COVID19 And Climate Change

COVID19 And Climate Change July 29, 2021

Syaibatulhamdi: Masked World / pixabay

The COVID19 pandemic has required us to reconsider the way we live in the world and how we interact with each other. We have learned that we cannot just think about ourselves, but rather, what we do can and will affect others. If we do not take precautions, such as getting a COVID19 vaccine, wear masks and socially distance ourselves, we not only find ourselves more likely to become infected with COVID19, we also risk infecting others through our carelessness. Selfishness and negligence have made the pandemic worse than it should have been. People have rejected safety precaution after safety precaution because of the inconvenience those precautions would have had on their lives, showing not only that they do not care for their neighbors, they are not wise enough to care for themselves. This revelation, however, should not be surprising, because it is also the explanation for climate change and our inability to engage it as we should: people do not want to be told what to do if they view it as a major inconvenience, ignoring that such inconveniences would be minor in comparison to what they will have to face in the future if they neglect their responsibility to others today. The way society deals with COVID19 reflects the way society deals with climate change. It is often the same people who  deny the reality of both, and they do so for the same reason – they do not want to believe what is happening around them because if they did, they would have to change how they live. Pope Francis, understanding this, has pointed out the need to connect ongoing climate change initiatives with our COVID19 responses. We have the opportunity to build a better world, a more just world, where we all realize our responsibility to each other. COVID19 confirms the interdependent reality of the world, the reality which underlies climate science. Just as we have had to act to deal with COVID19, we must also act to deal with climate change before it is too late:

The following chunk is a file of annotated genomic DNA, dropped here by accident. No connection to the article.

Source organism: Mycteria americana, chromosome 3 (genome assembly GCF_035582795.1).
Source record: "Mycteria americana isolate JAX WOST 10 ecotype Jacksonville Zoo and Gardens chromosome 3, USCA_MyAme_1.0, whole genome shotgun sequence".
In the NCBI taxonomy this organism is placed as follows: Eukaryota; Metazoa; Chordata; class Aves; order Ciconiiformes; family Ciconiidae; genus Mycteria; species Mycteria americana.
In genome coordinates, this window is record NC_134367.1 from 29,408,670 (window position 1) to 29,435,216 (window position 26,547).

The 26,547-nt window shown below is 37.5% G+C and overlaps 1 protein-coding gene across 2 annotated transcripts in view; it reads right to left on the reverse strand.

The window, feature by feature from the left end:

In short, the Covid pandemic taught us about this interdependence, this sharing of the planet. And both global catastrophes, Covid and climate change, show that there is no time to lose. Time is pressing and, as Covid-19 taught us, yes, we have the means to rise up to the challenge. We have the means. It is time to act, we are at the limit.[1]